Over the past nine years, the Environmental Priorities Coalition, a network of 25 leading environmental groups has discovered that its unity behind a handful of shared priorities can have more success than operating independently with a scattered message to lawmakers.
This year, the environmental community has adopted four ambitious legislative priorities that recognize the horrible economic conditions faced by lawmakers. Mo McBroom, policy director for the Washington Environmental Council, said leaders of environmental organizations recognize that this is not the year to come to the Legislature with grandiose plans costing millions of dollars — not with the state facing a $4.6 billion budget shortfall.
What’s important to note is the environmentalists have adopted a so-called “user pay” model in which those who use natural resources, those who contribute to pollution, those who take advantage of state programs, would pay a fee.
Members of the public should pay attention to these environmental proposals as they may well signal a shift in state policy, limiting the use of tax dollars to support core state services — basic K-12 education, essential social services and public safety — and requiring user fees for other state services, whether it’s visiting a state park, harvesting timber from state land, getting a water rights permit, hunting, fishing or having a boat inspected.
It’s a policy Gov. Chris Gregoire embraced in parts of her budget proposal to the 2011 Legislature.
It’s a shift in expectations. Call it fees, call it taxes — whatever — members of the public are going to find themselves under the gun to pay more. It might be more tolls to use state highways, higher gasoline taxes to fund highway construction projects, camping and day-use park fees. And once the state heads down that “user pay” path, there will be little to slow the momentum.
That’s why it’s important for members of the public to keep an eye on the 2011 Legislature to see if lawmakers are willing to embrace the “user-pay” philosophy in environmental and other arenas.
The four environmental priorities pushed by the coalition, likely will have a mixed reception in the Legislature.
The one priority that hits closest to home, is the proposal to, in effect, force the TransAlta Co. to shut its coal-fired energy plant near Centralia by 2015. The coalition wants TransAlta, which is based in Calgary, Alberta, to immediately begin paying into a fund to decommission the plant. They say coming EPA standards will make operation of the 39-year-old steam plant uneconomical.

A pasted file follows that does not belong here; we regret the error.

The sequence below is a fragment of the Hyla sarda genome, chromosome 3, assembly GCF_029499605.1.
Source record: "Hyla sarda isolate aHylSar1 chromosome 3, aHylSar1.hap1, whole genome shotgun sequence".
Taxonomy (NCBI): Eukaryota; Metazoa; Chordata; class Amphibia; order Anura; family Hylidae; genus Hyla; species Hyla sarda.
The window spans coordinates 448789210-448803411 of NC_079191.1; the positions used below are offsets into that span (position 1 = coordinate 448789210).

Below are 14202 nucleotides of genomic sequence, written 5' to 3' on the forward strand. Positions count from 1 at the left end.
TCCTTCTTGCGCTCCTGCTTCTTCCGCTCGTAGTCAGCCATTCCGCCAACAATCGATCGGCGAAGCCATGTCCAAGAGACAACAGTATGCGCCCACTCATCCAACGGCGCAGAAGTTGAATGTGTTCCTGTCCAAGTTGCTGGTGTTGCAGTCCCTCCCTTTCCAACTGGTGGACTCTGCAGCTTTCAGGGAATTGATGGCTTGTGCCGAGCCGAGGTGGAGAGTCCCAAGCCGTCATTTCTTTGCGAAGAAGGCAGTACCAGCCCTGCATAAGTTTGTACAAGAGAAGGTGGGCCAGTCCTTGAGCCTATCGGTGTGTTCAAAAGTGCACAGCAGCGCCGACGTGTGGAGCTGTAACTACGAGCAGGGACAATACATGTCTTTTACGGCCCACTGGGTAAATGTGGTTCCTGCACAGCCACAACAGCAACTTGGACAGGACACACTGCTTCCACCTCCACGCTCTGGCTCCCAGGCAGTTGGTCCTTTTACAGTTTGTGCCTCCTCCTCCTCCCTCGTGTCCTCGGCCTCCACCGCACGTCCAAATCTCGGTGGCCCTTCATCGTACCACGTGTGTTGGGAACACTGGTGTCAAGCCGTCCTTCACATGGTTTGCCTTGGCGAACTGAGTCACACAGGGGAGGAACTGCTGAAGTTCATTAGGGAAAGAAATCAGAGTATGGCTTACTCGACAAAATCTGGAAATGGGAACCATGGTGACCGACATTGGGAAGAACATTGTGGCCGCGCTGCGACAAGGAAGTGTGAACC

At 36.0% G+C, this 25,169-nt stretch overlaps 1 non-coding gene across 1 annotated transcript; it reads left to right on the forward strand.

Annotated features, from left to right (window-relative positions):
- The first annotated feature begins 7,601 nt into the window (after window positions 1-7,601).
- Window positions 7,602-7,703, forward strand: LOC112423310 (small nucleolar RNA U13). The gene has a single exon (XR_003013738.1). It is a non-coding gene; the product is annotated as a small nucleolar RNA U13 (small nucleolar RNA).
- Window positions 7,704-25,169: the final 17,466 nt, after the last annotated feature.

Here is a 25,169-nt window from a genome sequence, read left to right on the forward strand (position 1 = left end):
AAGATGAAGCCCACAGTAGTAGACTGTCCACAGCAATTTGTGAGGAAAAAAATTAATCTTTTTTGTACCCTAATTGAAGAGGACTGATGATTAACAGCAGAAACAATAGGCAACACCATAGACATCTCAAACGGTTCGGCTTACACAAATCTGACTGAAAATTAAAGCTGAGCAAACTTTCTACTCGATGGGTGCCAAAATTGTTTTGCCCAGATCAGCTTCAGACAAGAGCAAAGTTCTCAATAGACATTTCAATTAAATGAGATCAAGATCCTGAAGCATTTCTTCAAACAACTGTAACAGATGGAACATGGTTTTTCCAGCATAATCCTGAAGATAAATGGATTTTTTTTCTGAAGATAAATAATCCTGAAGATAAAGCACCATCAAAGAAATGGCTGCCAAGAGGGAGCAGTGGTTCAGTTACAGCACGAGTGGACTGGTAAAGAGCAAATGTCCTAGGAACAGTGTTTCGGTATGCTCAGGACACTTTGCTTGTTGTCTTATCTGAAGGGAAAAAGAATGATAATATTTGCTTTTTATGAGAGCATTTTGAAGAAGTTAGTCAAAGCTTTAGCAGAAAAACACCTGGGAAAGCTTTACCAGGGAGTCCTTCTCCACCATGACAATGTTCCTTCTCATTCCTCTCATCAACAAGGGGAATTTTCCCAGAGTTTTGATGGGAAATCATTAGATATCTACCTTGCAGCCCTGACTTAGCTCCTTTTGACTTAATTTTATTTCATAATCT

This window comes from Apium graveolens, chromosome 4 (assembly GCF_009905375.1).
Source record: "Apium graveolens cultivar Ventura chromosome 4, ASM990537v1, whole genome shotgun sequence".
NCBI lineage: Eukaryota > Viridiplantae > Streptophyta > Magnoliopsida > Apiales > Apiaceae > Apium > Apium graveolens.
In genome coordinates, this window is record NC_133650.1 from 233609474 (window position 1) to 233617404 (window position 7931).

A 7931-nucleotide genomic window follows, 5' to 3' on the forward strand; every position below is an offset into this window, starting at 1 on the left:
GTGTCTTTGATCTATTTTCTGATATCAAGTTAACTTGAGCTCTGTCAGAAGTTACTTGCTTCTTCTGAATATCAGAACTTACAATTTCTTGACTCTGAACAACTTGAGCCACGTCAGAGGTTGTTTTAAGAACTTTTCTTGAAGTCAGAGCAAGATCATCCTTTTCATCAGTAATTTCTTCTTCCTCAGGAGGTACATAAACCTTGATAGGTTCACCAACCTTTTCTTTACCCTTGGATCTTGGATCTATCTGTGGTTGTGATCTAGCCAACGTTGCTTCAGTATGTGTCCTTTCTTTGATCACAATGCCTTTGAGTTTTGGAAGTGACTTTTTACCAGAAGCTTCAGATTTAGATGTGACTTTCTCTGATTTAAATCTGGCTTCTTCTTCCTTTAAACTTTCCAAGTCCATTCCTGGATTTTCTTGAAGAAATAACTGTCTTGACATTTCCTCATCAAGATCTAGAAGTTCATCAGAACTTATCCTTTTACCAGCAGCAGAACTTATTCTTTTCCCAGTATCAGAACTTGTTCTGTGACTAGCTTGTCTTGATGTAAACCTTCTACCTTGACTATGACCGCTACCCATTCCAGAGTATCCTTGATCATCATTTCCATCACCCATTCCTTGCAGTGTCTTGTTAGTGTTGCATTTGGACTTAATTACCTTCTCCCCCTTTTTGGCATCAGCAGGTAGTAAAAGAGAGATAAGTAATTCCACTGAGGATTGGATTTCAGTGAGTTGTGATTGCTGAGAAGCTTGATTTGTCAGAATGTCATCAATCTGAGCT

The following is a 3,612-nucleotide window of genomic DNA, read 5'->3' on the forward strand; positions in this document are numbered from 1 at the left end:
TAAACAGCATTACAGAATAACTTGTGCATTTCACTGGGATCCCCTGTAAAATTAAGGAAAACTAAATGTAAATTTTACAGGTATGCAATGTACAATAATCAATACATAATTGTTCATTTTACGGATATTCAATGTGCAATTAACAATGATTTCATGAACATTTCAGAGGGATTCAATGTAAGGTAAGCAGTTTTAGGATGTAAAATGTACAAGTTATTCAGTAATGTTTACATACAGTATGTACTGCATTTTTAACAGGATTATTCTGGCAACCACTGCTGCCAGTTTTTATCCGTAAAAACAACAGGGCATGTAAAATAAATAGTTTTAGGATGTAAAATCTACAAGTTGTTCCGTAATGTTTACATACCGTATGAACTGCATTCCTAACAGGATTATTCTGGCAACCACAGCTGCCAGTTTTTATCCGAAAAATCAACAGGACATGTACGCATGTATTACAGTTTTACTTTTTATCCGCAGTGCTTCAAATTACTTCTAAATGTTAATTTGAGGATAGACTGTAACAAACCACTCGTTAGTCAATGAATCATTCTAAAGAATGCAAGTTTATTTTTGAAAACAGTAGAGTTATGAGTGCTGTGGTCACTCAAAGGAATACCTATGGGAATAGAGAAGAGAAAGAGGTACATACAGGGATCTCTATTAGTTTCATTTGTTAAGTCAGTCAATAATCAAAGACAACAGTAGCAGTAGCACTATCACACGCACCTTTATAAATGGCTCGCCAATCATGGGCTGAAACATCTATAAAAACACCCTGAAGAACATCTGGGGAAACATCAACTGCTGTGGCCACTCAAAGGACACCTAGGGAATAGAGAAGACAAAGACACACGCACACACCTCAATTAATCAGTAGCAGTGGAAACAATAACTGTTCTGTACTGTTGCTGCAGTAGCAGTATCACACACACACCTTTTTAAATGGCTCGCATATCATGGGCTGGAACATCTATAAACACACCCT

This is an important local issue because 200 workers, most of whom earn $50,000 to $80,000 a year, would lose their jobs if the coal plant was shuttered. This is on top of the 600 mine workers who lost their jobs in November 2006 when TransAlta stopped mining coal locally.
Environmentalists want to force TransAlta to start planning for the closure now so that we don’t have a repeat of the miners’ immediate layoff. Residents of Lewis County should like the preparation proposal, but on the other hand, it does assume the closure, which they may not want to accept as eventual reality.
Creating a financial cushion to help ease steam plant workers into other jobs and to clean up the site may be the proper thing to do, but it’s going to be a tough sell in the Legislature, especially when House Minority Leader Richard DeBolt, R-Chehalis, is a TransAlta manager.
A second environmental priority is to pass a hazardous waste fee to tackle stormwater pollution, which has been identified as the No. 1 threat to Puget Sound. The fee would mainly hit oil refineries.
A third priority is to protect key clean water and clean air programs and prevent additional raids on funds dedicated to environmental cleanup. Bill Robinson, a lobbyist for The Nature Conservancy, said Natural Resource agencies took a 27 percent budget cut last year and the governor is proposing an additional 11 percent cut in the next spending cycle. Environmentalists will work to minimize the effect of budget cuts and try to ensure that pivotal programs remain functional.
The fourth priority is to enact a ban on phosphorus in lawn fertilizers. Phosphorous is a nutrient that can cause algae blooms that rob water of oxygen when it washes into rivers, lakes and streams. More than 200 lakes and rivers statewide are polluted with phosphorus.
Environmentalists will ask that the homeowners and farmers with a “demonstrated need” still be allowed to purchase phosphorus-containing fertilizers.
Other states have adopted similar bans, which may ease the way for passage in Washington state this year.
Environmental organizations will push other bills, but are united behind these four priorities. Members of the public should pay attention to the progress on the “user pay” environmental proposals — which would raise between $20 million and $30 million — because the fate of that legislation may well signal a significant shift in public policy.